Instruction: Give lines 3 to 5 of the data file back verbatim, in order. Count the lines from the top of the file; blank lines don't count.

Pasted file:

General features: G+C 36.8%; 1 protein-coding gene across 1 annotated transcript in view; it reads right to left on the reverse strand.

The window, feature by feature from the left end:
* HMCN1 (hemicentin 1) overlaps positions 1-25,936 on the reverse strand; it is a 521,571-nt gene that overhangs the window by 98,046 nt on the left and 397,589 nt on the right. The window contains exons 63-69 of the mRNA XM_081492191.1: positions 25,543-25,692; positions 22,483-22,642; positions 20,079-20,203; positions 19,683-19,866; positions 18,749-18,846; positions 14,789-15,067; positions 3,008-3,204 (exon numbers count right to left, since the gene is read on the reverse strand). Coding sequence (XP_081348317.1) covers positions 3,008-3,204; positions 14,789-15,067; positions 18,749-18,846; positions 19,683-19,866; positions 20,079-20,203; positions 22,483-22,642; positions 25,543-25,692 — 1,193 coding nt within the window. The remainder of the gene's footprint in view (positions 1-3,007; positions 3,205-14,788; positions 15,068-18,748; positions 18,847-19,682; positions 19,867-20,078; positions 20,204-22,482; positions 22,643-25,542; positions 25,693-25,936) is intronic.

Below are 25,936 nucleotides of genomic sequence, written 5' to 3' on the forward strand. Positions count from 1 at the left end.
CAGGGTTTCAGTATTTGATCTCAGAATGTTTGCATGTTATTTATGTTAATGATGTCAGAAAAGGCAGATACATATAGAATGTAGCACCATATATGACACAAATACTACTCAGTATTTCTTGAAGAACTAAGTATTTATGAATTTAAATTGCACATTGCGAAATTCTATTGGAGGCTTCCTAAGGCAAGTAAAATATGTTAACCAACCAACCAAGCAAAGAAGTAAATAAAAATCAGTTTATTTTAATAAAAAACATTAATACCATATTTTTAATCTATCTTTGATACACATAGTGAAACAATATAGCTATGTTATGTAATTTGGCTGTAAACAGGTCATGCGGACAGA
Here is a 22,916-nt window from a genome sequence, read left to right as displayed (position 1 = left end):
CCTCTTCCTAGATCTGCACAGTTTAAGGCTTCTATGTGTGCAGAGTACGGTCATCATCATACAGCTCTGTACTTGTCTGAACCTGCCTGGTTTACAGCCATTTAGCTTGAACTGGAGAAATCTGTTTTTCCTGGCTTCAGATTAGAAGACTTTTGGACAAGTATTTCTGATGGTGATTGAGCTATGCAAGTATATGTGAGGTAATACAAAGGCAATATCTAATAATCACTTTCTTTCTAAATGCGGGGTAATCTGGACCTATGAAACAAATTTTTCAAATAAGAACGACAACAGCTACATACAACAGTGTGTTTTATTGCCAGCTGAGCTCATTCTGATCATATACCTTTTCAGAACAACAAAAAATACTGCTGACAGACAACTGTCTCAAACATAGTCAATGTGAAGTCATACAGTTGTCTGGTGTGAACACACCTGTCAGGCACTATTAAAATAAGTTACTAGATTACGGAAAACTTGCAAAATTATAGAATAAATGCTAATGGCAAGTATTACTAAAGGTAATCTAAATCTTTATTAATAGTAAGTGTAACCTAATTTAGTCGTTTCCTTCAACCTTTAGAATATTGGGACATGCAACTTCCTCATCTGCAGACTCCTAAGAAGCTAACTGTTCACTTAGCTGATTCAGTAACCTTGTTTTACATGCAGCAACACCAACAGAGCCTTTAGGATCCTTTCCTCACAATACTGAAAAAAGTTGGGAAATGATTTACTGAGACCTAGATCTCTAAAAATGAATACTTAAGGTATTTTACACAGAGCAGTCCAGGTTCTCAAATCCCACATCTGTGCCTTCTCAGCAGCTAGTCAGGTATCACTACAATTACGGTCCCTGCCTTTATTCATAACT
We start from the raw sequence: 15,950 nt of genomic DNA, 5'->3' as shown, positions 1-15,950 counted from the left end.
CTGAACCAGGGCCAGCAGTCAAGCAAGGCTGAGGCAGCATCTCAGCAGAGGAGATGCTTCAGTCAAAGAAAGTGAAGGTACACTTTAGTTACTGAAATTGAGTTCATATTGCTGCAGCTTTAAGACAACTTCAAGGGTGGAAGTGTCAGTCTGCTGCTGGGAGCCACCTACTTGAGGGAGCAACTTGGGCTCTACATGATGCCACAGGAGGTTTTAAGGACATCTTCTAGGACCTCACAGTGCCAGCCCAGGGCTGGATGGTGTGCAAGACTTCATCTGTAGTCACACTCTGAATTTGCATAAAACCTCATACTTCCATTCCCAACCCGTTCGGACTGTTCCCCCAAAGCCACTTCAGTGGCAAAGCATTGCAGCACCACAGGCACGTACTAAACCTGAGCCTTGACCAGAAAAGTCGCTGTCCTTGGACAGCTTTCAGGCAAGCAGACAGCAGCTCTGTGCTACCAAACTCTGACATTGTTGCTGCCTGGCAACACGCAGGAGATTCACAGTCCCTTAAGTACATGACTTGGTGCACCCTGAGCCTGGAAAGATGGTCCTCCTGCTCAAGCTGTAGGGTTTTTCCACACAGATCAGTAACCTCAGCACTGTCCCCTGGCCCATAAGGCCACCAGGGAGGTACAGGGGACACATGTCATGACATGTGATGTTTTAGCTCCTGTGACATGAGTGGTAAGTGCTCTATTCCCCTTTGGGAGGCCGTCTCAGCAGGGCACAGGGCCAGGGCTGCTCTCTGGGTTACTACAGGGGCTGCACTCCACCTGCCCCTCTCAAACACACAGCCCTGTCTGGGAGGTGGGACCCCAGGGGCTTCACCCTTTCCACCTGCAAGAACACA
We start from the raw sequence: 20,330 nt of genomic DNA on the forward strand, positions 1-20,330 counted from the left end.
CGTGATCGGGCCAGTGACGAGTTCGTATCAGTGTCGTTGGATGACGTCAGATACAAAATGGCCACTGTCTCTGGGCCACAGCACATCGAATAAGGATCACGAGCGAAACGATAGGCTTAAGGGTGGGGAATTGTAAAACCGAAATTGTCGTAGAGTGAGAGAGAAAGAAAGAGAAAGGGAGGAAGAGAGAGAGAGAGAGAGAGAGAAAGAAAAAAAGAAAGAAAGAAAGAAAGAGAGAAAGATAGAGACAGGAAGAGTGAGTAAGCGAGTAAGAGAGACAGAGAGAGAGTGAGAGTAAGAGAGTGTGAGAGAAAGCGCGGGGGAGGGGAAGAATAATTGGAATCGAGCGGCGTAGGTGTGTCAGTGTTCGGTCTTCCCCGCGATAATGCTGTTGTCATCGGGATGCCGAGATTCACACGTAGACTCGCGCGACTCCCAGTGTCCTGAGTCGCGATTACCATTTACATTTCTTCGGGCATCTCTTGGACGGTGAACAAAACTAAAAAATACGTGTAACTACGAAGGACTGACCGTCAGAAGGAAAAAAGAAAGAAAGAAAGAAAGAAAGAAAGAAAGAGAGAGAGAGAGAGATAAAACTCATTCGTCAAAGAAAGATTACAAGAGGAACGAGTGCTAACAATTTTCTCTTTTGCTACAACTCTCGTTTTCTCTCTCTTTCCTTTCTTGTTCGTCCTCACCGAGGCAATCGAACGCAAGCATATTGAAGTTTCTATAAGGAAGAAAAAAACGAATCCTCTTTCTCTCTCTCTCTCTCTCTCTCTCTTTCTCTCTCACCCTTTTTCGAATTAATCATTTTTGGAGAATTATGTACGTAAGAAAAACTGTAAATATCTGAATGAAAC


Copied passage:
* HMCN1 (hemicentin 1) overlaps positions 1-25,936 on the reverse strand; it is a 521,571-nt gene that overhangs the window by 98,046 nt on the left and 397,589 nt on the right. The window contains exons 63-69 of the mRNA XM_081492191.1: positions 25,543-25,692; positions 22,483-22,642; positions 20,079-20,203; positions 19,683-19,866; positions 18,749-18,846; positions 14,789-15,067; positions 3,008-3,204 (exon numbers count right to left, since the gene is read on the reverse strand). Coding sequence (XP_081348317.1) covers positions 3,008-3,204; positions 14,789-15,067; positions 18,749-18,846; positions 19,683-19,866; positions 20,079-20,203; positions 22,483-22,642; positions 25,543-25,692 — 1,193 coding nt within the window. The remainder of the gene's footprint in view (positions 1-3,007; positions 3,205-14,788; positions 15,068-18,748; positions 18,847-19,682; positions 19,867-20,078; positions 20,204-22,482; positions 22,643-25,542; positions 25,693-25,936) is intronic.

Below are 25,936 nucleotides of genomic sequence, written 5' to 3' on the forward strand. Positions count from 1 at the left end.
CAGGGTTTCAGTATTTGATCTCAGAATGTTTGCATGTTATTTATGTTAATGATGTCAGAAAAGGCAGATACATATAGAATGTAGCACCATATATGACACAAATACTACTCAGTATTTCTTGAAGAACTAAGTATTTATGAATTTAAATTGCACATTGCGAAATTCTATTGGAGGCTTCCTAAGGCAAGTAAAATATGTTAACCAACCAACCAAGCAAAGAAGTAAATAAAAATCAGTTTATTTTAATAAAAAACATTAATACCATATTTTTAATCTATCTTTGATACACATAGTGAAACAATATAGCTATGTTATGTAATTTGGCTGTAAACAGGTCATGCGGACAGA